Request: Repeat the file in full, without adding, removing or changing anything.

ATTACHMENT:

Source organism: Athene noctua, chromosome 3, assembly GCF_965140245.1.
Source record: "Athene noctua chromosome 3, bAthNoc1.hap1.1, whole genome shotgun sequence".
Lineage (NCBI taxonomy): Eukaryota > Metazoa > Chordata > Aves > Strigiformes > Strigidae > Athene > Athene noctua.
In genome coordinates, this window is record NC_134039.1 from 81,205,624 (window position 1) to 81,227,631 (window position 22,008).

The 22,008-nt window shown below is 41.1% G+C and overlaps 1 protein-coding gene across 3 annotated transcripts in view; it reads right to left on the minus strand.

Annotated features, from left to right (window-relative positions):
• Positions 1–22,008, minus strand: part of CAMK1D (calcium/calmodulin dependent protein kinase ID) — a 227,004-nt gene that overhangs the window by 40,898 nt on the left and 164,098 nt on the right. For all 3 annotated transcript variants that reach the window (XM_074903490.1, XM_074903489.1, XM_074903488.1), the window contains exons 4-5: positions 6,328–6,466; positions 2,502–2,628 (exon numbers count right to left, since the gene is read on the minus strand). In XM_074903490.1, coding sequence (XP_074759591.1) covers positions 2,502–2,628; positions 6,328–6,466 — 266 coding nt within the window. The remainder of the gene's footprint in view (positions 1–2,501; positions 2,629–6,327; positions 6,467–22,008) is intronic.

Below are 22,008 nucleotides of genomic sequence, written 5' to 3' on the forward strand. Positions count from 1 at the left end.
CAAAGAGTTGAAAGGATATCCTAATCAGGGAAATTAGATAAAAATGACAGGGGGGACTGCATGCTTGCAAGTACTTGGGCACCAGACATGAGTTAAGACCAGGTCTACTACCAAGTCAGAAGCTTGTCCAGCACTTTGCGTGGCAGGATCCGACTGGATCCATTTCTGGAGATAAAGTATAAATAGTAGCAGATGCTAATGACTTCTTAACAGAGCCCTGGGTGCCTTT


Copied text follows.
Source organism: Athene noctua, chromosome 3, assembly GCF_965140245.1.
Source record: "Athene noctua chromosome 3, bAthNoc1.hap1.1, whole genome shotgun sequence".
Lineage (NCBI taxonomy): Eukaryota > Metazoa > Chordata > Aves > Strigiformes > Strigidae > Athene > Athene noctua.
In genome coordinates, this window is record NC_134039.1 from 81,205,624 (window position 1) to 81,227,631 (window position 22,008).

The 22,008-nt window shown below is 41.1% G+C and overlaps 1 protein-coding gene across 3 annotated transcripts in view; it reads right to left on the minus strand.

Annotated features, from left to right (window-relative positions):
• Positions 1–22,008, minus strand: part of CAMK1D (calcium/calmodulin dependent protein kinase ID) — a 227,004-nt gene that overhangs the window by 40,898 nt on the left and 164,098 nt on the right. For all 3 annotated transcript variants that reach the window (XM_074903490.1, XM_074903489.1, XM_074903488.1), the window contains exons 4-5: positions 6,328–6,466; positions 2,502–2,628 (exon numbers count right to left, since the gene is read on the minus strand). In XM_074903490.1, coding sequence (XP_074759591.1) covers positions 2,502–2,628; positions 6,328–6,466 — 266 coding nt within the window. The remainder of the gene's footprint in view (positions 1–2,501; positions 2,629–6,327; positions 6,467–22,008) is intronic.

Below are 22,008 nucleotides of genomic sequence, written 5' to 3' on the forward strand. Positions count from 1 at the left end.
CAAAGAGTTGAAAGGATATCCTAATCAGGGAAATTAGATAAAAATGACAGGGGGGACTGCATGCTTGCAAGTACTTGGGCACCAGACATGAGTTAAGACCAGGTCTACTACCAAGTCAGAAGCTTGTCCAGCACTTTGCGTGGCAGGATCCGACTGGATCCATTTCTGGAGATAAAGTATAAATAGTAGCAGATGCTAATGACTTCTTAACAGAGCCCTGGGTGCCTTT